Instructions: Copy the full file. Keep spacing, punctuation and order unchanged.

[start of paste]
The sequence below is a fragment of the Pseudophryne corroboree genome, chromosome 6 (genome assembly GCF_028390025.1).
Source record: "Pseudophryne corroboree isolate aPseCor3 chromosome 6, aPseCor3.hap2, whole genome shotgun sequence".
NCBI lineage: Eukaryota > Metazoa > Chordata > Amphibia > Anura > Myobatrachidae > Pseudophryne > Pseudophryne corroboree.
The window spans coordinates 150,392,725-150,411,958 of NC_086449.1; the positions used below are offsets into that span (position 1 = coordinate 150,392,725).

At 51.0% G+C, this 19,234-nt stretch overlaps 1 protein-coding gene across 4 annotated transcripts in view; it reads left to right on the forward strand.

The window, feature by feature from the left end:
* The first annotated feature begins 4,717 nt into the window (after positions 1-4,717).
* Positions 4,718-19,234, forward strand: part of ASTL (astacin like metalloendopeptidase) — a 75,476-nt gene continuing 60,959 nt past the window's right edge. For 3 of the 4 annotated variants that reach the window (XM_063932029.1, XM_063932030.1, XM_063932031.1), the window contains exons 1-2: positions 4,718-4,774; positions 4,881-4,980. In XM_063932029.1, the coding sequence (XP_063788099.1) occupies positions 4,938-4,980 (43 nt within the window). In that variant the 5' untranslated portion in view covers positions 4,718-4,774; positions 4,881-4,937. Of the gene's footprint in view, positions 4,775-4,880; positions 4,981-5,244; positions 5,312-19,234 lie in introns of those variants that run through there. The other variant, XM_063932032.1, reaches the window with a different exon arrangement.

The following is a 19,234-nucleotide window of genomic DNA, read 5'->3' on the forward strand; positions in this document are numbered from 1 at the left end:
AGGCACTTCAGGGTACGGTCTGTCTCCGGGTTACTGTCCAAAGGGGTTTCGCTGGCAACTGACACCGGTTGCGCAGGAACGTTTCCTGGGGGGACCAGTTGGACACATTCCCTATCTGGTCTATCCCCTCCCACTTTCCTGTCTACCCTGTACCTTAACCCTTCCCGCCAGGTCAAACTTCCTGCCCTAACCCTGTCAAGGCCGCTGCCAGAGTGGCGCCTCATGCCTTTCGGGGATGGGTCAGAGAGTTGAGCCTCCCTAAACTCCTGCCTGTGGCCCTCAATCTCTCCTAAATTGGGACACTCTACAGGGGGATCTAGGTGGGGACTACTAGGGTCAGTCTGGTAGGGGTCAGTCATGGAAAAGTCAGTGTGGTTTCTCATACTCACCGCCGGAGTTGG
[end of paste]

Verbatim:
The sequence below is a fragment of the Pseudophryne corroboree genome, chromosome 6 (genome assembly GCF_028390025.1).
Source record: "Pseudophryne corroboree isolate aPseCor3 chromosome 6, aPseCor3.hap2, whole genome shotgun sequence".
NCBI lineage: Eukaryota > Metazoa > Chordata > Amphibia > Anura > Myobatrachidae > Pseudophryne > Pseudophryne corroboree.
The window spans coordinates 150,392,725-150,411,958 of NC_086449.1; the positions used below are offsets into that span (position 1 = coordinate 150,392,725).

At 51.0% G+C, this 19,234-nt stretch overlaps 1 protein-coding gene across 4 annotated transcripts in view; it reads left to right on the forward strand.

The window, feature by feature from the left end:
* The first annotated feature begins 4,717 nt into the window (after positions 1-4,717).
* Positions 4,718-19,234, forward strand: part of ASTL (astacin like metalloendopeptidase) — a 75,476-nt gene continuing 60,959 nt past the window's right edge. For 3 of the 4 annotated variants that reach the window (XM_063932029.1, XM_063932030.1, XM_063932031.1), the window contains exons 1-2: positions 4,718-4,774; positions 4,881-4,980. In XM_063932029.1, the coding sequence (XP_063788099.1) occupies positions 4,938-4,980 (43 nt within the window). In that variant the 5' untranslated portion in view covers positions 4,718-4,774; positions 4,881-4,937. Of the gene's footprint in view, positions 4,775-4,880; positions 4,981-5,244; positions 5,312-19,234 lie in introns of those variants that run through there. The other variant, XM_063932032.1, reaches the window with a different exon arrangement.

The following is a 19,234-nucleotide window of genomic DNA, read 5'->3' on the forward strand; positions in this document are numbered from 1 at the left end:
AGGCACTTCAGGGTACGGTCTGTCTCCGGGTTACTGTCCAAAGGGGTTTCGCTGGCAACTGACACCGGTTGCGCAGGAACGTTTCCTGGGGGGACCAGTTGGACACATTCCCTATCTGGTCTATCCCCTCCCACTTTCCTGTCTACCCTGTACCTTAACCCTTCCCGCCAGGTCAAACTTCCTGCCCTAACCCTGTCAAGGCCGCTGCCAGAGTGGCGCCTCATGCCTTTCGGGGATGGGTCAGAGAGTTGAGCCTCCCTAAACTCCTGCCTGTGGCCCTCAATCTCTCCTAAATTGGGACACTCTACAGGGGGATCTAGGTGGGGACTACTAGGGTCAGTCTGGTAGGGGTCAGTCATGGAAAAGTCAGTGTGGTTTCTCATACTCACCGCCGGAGTTGG